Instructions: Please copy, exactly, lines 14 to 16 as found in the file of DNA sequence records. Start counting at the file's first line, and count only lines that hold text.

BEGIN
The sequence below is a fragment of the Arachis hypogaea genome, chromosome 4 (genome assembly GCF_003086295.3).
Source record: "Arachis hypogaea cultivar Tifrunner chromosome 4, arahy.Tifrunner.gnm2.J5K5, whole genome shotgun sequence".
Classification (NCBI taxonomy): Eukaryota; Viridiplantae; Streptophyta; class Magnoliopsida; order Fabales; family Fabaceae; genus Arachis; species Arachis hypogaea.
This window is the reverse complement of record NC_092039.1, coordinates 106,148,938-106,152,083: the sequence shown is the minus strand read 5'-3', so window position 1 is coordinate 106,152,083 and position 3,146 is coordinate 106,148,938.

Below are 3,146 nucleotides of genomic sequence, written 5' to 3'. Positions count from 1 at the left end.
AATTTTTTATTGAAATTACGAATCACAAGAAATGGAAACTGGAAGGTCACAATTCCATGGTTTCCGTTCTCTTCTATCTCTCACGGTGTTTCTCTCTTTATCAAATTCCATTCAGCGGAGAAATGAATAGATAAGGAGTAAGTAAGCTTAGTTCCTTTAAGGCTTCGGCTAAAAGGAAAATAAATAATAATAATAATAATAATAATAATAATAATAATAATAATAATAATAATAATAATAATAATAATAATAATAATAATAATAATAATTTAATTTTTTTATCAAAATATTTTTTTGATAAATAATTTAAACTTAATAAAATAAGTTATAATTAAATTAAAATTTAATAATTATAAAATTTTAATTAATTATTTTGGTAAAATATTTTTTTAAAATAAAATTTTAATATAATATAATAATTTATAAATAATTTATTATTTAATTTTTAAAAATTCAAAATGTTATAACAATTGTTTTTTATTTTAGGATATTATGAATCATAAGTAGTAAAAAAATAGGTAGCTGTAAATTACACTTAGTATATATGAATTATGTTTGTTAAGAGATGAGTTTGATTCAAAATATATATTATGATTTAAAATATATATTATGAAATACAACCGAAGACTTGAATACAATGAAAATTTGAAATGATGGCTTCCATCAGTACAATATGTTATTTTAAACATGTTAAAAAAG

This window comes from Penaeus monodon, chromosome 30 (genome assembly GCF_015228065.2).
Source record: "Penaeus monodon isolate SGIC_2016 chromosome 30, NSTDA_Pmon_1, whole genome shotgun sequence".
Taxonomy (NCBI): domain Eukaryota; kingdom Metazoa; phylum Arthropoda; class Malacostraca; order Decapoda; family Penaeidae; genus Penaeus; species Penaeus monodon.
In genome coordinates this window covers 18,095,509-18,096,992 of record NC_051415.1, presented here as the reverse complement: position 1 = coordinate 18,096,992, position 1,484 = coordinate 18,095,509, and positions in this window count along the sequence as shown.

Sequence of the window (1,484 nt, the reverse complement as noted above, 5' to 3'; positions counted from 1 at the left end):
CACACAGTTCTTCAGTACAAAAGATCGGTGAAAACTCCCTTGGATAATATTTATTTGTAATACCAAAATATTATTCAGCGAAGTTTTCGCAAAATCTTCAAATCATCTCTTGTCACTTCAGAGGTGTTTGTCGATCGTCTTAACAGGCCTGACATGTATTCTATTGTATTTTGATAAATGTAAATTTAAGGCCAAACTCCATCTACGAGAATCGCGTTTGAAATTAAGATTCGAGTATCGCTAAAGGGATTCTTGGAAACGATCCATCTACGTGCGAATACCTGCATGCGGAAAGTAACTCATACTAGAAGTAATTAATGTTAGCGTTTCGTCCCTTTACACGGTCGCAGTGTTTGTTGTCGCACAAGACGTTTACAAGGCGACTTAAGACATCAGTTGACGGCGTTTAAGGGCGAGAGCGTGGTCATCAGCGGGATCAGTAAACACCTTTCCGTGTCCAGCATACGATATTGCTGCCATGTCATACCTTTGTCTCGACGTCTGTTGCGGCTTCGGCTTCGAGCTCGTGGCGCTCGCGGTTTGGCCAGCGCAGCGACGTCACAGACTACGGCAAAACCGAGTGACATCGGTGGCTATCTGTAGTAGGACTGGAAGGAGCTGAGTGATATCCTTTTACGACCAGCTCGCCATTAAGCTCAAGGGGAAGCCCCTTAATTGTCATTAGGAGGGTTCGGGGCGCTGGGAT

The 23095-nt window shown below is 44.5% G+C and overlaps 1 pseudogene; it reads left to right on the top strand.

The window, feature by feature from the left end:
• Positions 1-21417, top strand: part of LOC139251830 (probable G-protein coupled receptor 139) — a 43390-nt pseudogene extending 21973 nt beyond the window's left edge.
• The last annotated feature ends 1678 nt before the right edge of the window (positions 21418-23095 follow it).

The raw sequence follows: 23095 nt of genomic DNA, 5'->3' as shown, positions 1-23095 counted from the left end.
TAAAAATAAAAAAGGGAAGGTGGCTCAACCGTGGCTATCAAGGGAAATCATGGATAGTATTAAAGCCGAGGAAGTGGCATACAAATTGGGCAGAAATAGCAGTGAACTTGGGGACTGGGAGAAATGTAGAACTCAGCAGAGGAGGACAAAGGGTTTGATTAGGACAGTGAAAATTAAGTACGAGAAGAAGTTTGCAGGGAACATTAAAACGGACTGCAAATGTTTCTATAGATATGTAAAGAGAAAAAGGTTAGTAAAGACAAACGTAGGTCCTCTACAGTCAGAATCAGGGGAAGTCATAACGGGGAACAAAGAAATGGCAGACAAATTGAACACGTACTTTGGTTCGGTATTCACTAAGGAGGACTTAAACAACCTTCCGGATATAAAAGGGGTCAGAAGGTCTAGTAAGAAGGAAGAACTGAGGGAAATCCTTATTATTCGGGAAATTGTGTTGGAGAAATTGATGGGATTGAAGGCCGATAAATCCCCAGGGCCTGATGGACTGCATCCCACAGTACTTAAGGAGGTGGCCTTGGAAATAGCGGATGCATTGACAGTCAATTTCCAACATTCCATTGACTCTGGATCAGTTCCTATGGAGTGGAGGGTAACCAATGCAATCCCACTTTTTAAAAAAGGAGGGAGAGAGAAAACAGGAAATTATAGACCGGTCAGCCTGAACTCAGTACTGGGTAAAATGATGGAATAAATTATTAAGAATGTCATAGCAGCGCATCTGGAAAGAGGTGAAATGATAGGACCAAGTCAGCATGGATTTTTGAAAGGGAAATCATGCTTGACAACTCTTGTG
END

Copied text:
The window, feature by feature from the left end:
• Positions 1-21417, top strand: part of LOC139251830 (probable G-protein coupled receptor 139) — a 43390-nt pseudogene extending 21973 nt beyond the window's left edge.
• The last annotated feature ends 1678 nt before the right edge of the window (positions 21418-23095 follow it).